What are Generic certificates?
I refer to generic certificates as stocks and bonds printed with standard designs and features that were used (or could have been used) for any number of companies. Oftentimes, these were standardized certificates that were sold by stationery dealers. Regardless of pre-printed designs, all of them feature lines or blank areas that were meant to be filled-in prior to formal issuance as securities. The vast majority were intended to be used as stock certificates and generally offer spots to record:
- company name
- stockholder name
- numbers of shares (as numerals)
- numbers of shares (as text)
- officer signatures
- par value
Most were pre-printed with the "Capital Stock" declaration. The majority of generic certificate printers also provided spots to record state of issuance and capitalization amount. Standard text normally stipulated that stocks were transferrable only on the books of the company. Much less commonly, textual mentions were made of shares being fully paid and non-assessable.
Most generic certificates were printed by lithographic methods and after 1910 by offset presses. In an effort to promote anti-counterfeiting measures, the New York Stock Exchange required companies to use engraved certificates after 1874. However, only small percentages of railroad companies were ever listed on the NYSE. Small companies were either listed locally or not at all.
Startup and small companies were the primary users of generic certificates. Such documents were legal whether details were printed, typewritten or handwritten. The majority of companies had secondary professional printers add their company names to stock certificates along with state of issuance and par value.
Mostly stock certificates
Almost all generic securities known are stock certificates. Very few generic bonds have appeared.
Identifying generic certificates
Unless certificates were printed by Goes Lithographing Company of Chicago, it is not always easy to identify what was a generic certificate and what might have been a custom design. In general, local printers lacked the capability to print corporate names in any alignment other than horizontal. If the name of the railroad company were printed horizontally, and especially if the name appears inside some sort of frame, the collector is likely looking at a generic certificate. If company names are arched or printed in a wavy shape, chances are good the certificate was probably a custom design.
Another general rule was the placement of printer names. It appears most printers who produced generic certificates placed their names below the bottom border. If they printed their names at all, secondary printers tended to place their names inside the bottom border. Beware that there are many exceptions.
Generic certificate printers
All sorts of printer names appear on what appear to be generic railroad stock certificates. While many of those printer names appear to represent primary printers, I suspect that the majority were actually secondary printers and the primary printers did not take credit.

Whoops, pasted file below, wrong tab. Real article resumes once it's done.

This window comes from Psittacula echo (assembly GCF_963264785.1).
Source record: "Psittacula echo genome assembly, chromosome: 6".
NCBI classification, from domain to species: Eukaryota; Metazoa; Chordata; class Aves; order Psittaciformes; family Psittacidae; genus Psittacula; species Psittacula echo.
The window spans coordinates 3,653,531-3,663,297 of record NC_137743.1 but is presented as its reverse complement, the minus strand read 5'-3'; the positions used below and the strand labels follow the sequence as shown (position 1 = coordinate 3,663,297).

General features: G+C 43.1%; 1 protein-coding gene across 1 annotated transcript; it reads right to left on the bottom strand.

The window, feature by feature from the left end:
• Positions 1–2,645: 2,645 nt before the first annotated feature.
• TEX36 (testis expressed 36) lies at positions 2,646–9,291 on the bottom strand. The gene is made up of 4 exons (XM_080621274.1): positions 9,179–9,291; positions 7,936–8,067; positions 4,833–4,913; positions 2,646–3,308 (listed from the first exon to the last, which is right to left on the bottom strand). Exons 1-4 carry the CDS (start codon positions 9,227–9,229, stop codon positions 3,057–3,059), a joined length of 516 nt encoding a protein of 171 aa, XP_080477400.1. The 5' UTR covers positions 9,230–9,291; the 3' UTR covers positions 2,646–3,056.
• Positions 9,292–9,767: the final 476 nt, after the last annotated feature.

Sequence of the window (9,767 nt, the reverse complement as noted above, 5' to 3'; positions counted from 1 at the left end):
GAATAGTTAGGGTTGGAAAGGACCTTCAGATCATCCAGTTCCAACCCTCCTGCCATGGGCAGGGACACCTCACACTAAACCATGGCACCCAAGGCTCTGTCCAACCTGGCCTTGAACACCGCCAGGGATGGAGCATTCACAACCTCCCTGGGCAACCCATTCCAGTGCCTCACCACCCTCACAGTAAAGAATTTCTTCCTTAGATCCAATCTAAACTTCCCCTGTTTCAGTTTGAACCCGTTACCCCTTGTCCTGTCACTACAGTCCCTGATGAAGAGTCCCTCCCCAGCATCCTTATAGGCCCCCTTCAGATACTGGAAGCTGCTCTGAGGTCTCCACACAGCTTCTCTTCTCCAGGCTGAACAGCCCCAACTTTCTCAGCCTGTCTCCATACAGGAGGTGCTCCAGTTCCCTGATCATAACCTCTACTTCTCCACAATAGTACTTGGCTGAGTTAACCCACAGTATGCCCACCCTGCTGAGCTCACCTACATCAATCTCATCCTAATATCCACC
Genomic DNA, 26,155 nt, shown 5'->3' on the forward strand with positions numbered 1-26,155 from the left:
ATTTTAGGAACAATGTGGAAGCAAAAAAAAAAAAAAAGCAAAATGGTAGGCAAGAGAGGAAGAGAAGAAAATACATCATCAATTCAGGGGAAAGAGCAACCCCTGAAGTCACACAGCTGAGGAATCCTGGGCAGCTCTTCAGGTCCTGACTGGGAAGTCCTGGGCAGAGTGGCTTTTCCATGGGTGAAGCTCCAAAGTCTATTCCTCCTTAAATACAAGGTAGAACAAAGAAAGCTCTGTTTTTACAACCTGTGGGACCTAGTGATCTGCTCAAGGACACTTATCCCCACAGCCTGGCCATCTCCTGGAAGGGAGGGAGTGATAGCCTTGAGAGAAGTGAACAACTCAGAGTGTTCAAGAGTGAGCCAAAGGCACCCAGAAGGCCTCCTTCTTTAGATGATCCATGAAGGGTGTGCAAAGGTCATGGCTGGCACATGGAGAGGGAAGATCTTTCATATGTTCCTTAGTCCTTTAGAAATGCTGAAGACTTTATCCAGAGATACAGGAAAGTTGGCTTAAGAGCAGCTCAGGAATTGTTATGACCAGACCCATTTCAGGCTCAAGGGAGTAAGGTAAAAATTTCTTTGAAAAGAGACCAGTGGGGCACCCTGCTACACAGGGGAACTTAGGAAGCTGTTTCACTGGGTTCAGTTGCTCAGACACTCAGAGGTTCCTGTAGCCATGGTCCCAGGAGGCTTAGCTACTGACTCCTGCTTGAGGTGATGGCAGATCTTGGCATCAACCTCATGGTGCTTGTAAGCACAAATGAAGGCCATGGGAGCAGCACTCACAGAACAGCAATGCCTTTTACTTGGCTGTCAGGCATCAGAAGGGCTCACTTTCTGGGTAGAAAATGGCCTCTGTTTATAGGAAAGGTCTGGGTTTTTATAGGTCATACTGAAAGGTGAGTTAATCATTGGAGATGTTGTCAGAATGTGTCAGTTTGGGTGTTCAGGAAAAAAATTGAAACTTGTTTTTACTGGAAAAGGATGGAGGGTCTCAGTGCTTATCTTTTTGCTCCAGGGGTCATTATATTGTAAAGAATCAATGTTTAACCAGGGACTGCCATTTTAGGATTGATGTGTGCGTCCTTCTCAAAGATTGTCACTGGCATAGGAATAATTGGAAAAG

The hands-down leader in printing generic certificates was and remains the Goes Lithographing Company, founded in 1879 by Charles B. Goes as a partnership named Goes & Quensel. The company printed letterheads, envelopes, invoices and checks for several years before printing its first certificate blanks in 1884. The company changed its name to Goes Lithographing Company in 1890 and printed everything with steam and hand-powered presses. The company began using offset lithography with zinc plates in 1906. Since then, it has weathered the Great Depression and massive computerization, but remains a prominent printer with a massive line of products, including generic stock certificates.
Goes' logo can be found on almost seventy percent of all generic certificates that are currently known to show a printer attribution. It appears a large number of additional certificates may have been printed by Goes without its familiar logo. Look in the bottom left corner of the borders of certificates for the oval-shaped logo shown here.
There are currently (October, 2022) over 760 generic railroad certificates known that can be positively attributed to Goes plus more than 400 more certificates in the coal mining specialty.
Goes' certificates are known with 37 different vignettes, the most common being the train exiting a tunnel as depicted on the stock certificate above.
Most generic certificates are represented by only a single example. Even then, many of the printers were probably not the primary printers of the original generic designs. Based on surviving certificates, every printer after Goes would be considered a very minor competitor in the generic stock certificate market.
- American Bank Note Company (36 recorded varieties)
- Broun-Green Company (28 varieties)
- A B King (27 varieties, but possibly a secondary printer only)
- J. W. Middleton & Company (22 varieties, but possibly some as a secondary printer only)
- William F Murphys Sons Co (22 varieties)
- Murphy & Company (17 varieties)
The certificate at right is typical of many generic certificates. We don't know who printed the document and all details were filled in by typewriter.
Certificates like this rarely fetch high prices because, let's face it, they are plain. They are often not vignetted and they usually originated from a small company that never became famous. Nonetheless, some of these generic certificates are quite rare.